Posttraumatic stress disorder (PTSD) is one of the most prevalent mental disorders (1, 2), particularly among Veterans Administration (VA) health care enrollees (3, 4). In the general population, PTSD is associated with high rates of smoking (45%  versus the national average of 23% ) and a fourfold increased risk for nicotine dependence (7). The rates of smoking in veterans with PTSD (53%–66% [8–10]) are approximately double those of VA enrollees in general (30% ). Moreover, a greater proportion of smokers with combat-related PTSD smoke heavily (>25 cigarettes per day) compared with veterans who smoke but do not have PTSD (48% versus 28% ). PTSD is associated with a smoking quit rate of only 23% (5), about half that of lifetime smokers without a mental disorder (12), and falls third from the bottom in a ranking of quit rates for 13 mental disorders (5). Smokers with PTSD also experience nicotine withdrawal symptoms in response to encounters with trauma-related stimuli (13) and report smoking in order to relieve anxiety and tension (8). Taken together, this research suggests a dynamic relationship between PTSD and tobacco use that argues for a coordinated approach to the treatment of both disorders.
Several pharmacological and behavioral treatments for nicotine dependence have shown efficacy in controlled clinical trials (12, 14). However, these treatments are only as useful as the ability of health care organizations to deliver them effectively to individuals who need them most. Primary care providers only infrequently apply even brief, cost-effective tobacco-cessation interventions to smokers (15–18), despite the fact that 60%–70% of smokers want to quit (6, 11). Nicotine-dependence treatment in patients with mental disorders may be particularly neglected since psychiatric patients receive cessation counseling at only 38% of primary care visits and 12% of visits with a psychiatrist (16). Referral of patients to specialty smoking-cessation clinics is a commonly used alternative to primary care-based delivery of tobacco use treatment. However, the effectiveness of these clinics is compromised by poor patient compliance, with rates of attendance as low as 13%–14% (19, 20) and limited capacity to provide repeated intervention for a chronic, relapsing disorder such as nicotine dependence. These limitations create a situation in which only 17% of smokers in the nation’s largest health care system (the VA) report receiving desired cessation treatment in the previous year (11).
The simultaneous treatment of two or more interwoven disorders by a single provider team has shown promising clinical effectiveness for patients with severe mental illness and comorbid substance use disorders (21, 22). This study accordingly tested an approach for improving the effectiveness of tobacco-cessation service delivery by integrating treatment for smoking into the routine mental health care of patients with PTSD. Specifically, this randomized, controlled clinical trial compared the effectiveness of two different methods for delivering guideline-based smoking-cessation treatment to patients receiving VA mental health care: 1) brief smoking-cessation interventions integrated with ongoing mental health care and delivered by mental health providers (integrated care) versus 2) smoking-cessation interventions delivered separately from mental health care by smoking-cessation specialists (usual standard of care). It was hypothesized that integrated care would result in higher rates of smoking cessation than would usual standard of care. A secondary objective of this study was to determine if smoking cessation was associated with worsening PTSD or depression symptoms. Anticipating this possibility is important, given the high co-occurrence of depression with PTSD (23) and prior research showing that smoking abstinence can exacerbate depression in individuals with a history of this disorder (24–27).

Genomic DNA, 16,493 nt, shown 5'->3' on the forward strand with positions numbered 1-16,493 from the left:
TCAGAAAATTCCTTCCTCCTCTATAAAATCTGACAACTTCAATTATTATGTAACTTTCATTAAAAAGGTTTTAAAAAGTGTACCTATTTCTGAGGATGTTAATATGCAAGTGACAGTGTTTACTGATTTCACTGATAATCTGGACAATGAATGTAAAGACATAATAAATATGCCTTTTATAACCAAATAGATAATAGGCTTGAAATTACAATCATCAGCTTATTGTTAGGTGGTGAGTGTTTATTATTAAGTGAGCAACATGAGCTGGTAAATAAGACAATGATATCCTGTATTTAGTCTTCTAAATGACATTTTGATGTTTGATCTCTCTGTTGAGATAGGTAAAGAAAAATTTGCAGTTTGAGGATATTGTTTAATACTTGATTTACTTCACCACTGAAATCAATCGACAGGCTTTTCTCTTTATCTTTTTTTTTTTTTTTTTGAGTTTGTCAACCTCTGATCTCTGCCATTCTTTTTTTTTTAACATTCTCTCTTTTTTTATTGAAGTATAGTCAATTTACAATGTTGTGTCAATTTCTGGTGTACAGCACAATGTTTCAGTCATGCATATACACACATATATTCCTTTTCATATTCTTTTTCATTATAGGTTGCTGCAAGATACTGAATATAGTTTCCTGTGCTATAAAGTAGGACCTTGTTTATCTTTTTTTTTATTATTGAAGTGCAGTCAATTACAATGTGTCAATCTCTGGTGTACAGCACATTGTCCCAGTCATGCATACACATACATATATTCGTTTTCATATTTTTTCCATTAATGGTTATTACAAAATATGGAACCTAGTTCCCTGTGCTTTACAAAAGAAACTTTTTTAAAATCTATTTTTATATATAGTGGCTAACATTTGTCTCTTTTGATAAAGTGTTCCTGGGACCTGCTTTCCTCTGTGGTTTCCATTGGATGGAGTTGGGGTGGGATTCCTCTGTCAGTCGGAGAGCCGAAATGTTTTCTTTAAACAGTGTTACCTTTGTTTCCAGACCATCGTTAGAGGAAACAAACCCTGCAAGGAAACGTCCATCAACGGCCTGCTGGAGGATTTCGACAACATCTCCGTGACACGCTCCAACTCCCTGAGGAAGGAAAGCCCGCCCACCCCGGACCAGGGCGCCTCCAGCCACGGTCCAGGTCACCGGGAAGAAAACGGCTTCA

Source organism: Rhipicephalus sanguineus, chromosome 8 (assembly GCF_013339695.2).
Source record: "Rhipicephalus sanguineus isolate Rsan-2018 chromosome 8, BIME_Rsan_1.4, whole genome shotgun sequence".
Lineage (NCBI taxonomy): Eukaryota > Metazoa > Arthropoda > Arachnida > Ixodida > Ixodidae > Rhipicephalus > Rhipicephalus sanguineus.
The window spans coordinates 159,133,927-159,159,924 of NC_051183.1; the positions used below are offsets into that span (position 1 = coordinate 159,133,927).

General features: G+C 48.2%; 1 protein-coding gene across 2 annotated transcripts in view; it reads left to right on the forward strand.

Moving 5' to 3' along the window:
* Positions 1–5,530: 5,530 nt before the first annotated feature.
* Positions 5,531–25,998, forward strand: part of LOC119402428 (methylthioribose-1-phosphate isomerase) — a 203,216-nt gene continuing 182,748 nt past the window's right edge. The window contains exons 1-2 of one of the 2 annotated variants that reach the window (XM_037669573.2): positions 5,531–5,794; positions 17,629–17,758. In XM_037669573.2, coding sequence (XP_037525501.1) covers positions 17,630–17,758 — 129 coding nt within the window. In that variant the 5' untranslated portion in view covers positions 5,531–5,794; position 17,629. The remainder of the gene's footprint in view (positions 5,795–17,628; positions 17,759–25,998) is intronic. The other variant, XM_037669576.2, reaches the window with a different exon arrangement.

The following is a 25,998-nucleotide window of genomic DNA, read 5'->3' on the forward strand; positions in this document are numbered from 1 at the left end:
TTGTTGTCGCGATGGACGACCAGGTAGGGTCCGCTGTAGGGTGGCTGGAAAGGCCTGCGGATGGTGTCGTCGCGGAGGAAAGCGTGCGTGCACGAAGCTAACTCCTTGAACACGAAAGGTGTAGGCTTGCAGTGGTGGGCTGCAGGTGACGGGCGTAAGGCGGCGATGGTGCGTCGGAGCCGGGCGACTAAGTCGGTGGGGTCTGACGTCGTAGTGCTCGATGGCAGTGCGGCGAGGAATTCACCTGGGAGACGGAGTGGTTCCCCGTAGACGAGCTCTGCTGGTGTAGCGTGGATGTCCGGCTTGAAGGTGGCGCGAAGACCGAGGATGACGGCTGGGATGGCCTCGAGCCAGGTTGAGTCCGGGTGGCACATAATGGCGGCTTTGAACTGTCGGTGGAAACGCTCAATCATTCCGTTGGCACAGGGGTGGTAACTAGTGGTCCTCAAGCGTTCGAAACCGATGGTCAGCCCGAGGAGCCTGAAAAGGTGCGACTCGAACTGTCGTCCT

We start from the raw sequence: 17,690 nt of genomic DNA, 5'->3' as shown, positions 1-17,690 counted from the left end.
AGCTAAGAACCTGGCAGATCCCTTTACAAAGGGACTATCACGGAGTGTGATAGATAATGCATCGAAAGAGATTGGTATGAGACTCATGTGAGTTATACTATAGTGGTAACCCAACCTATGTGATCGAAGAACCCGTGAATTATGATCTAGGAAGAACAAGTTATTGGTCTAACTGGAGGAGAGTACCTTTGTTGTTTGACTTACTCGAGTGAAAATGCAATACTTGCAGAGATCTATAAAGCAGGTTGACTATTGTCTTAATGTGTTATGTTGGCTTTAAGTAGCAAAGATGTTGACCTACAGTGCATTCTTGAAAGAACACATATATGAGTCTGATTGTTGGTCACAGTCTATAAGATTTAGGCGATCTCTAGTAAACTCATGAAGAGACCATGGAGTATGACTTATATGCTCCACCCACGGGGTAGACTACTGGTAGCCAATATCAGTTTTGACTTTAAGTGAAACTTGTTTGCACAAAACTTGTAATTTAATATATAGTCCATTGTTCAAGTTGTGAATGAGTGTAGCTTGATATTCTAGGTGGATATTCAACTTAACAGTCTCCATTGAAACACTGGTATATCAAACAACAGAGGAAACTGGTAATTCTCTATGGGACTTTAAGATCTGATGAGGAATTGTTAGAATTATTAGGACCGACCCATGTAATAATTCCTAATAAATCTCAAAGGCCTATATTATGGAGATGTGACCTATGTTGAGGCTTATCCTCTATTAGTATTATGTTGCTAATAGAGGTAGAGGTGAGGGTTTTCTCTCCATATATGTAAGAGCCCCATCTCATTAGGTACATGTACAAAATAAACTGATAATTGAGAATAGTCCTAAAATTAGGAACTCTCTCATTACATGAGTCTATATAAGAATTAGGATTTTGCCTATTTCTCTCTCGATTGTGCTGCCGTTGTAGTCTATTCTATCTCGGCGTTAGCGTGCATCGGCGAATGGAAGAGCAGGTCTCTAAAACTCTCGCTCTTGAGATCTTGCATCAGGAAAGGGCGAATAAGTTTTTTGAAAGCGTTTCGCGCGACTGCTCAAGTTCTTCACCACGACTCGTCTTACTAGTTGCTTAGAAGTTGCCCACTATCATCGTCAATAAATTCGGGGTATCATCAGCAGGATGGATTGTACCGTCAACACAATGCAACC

Subjects (N=66) were recruited from the VA Puget Sound Health Care System PTSD clinic, which provides specialized outpatient treatment for chronic PTSD. t1 reports demographic and smoking characteristics for the study group as well as psychometric data showing moderate to severe levels of symptoms on the PTSD Checklist (28) and the Beck Depression Inventory (29). Subjects in the integrated care and usual standard of care conditions did not differ significantly on baseline characteristics (all p values >0.05).
Subjects were included if they smoked ≥10 cigarettes per day, expressed a willingness to receive smoking-cessation treatment, and met DSM-IV criteria for PTSD. Exclusion criteria were 1) the use of smokeless tobacco, pipes, or cigars, 2) the presence of unstable axis I disorders, and 3) current substance dependence disorder other than tobacco use. After providing a complete description of the study, written informed consent was obtained. The subjects were then randomly assigned to integrated care (N=33) versus the usual standard of care (N=33) for smoking cessation. The rate of refusal to participate in this study was 3% for help-seeking smokers.
All study subjects received psychotropic medications for PTSD throughout their participation in the study, as prescribed by two PTSD clinic psychiatrists and a nurse practitioner. Each subject also received psychotherapy from an assigned case manager who coordinated their mental health care. Case managers included four psychologists, one social worker, an addictions therapist, and a technician.